At our Baby-Friendly USA hospital, with at least 80% of mothers breastfeeding and rooming-in, it is not uncommon for mothers to fall asleep in their hospital bed while feeding. The aim of this study was to develop a newborn infant safety bundle and evaluate its efficacy in helping reduce unsafe sleep situations while simultaneously preventing newborn falls.Study Design and Method:
Data were collected in March 2015 using an infant at risk-to-fall instrument prior to nurses initiating the newborn infant safety bundle. The bundle included: (a) a parent safety agreement; (b) education, teach-back, and role modeling of safe sleep practices; and (c) implementation of a reporting and debriefing system for infant falls. All new mothers were eligible for inclusion. Data were collected over a random month every quarter for four quarters (through June 2016).Results:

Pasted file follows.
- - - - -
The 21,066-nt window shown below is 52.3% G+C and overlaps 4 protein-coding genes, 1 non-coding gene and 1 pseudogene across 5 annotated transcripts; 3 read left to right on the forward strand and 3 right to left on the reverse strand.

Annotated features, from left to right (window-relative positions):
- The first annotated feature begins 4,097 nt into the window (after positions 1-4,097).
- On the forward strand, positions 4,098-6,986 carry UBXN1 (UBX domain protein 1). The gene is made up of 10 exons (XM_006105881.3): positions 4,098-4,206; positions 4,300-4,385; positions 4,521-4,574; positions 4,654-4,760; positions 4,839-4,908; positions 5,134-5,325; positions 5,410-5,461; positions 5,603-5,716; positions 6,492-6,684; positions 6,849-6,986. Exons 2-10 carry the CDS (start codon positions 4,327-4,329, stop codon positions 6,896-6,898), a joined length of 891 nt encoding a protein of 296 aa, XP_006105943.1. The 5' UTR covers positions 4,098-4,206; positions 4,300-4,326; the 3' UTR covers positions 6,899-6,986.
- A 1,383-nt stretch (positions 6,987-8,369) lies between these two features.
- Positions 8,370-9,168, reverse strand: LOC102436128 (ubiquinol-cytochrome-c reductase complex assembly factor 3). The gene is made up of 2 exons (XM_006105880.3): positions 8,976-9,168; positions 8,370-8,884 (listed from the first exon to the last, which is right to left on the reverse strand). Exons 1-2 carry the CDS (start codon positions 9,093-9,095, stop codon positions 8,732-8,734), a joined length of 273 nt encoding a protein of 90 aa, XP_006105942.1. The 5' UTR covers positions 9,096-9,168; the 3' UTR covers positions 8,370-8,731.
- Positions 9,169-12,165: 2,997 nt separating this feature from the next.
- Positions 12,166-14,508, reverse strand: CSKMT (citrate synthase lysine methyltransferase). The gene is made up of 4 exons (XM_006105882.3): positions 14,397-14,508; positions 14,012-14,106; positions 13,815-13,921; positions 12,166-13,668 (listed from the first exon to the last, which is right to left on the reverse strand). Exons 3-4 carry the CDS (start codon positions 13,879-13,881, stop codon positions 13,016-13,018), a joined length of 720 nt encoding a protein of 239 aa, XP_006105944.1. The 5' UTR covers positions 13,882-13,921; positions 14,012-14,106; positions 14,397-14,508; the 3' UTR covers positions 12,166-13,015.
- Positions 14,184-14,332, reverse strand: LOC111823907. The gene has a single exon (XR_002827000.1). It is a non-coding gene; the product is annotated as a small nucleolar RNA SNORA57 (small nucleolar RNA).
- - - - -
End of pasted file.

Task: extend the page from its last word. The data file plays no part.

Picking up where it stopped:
Fourteen percent (n = 23) of babies born at the hospital in March 2015 were found to be exposed to risk-to-fall situations; over half of their mothers were found asleep and still holding the baby. Following bundle implementation, identified unsafe sleep situations during June 2015 to June 2016 have trended down with no reports of an infant fall through May 2017.Clinical Implications:
Increasing parental awareness, understanding, and participation in safe sleep practice creates and maintains a safer infant environment in the hospital setting.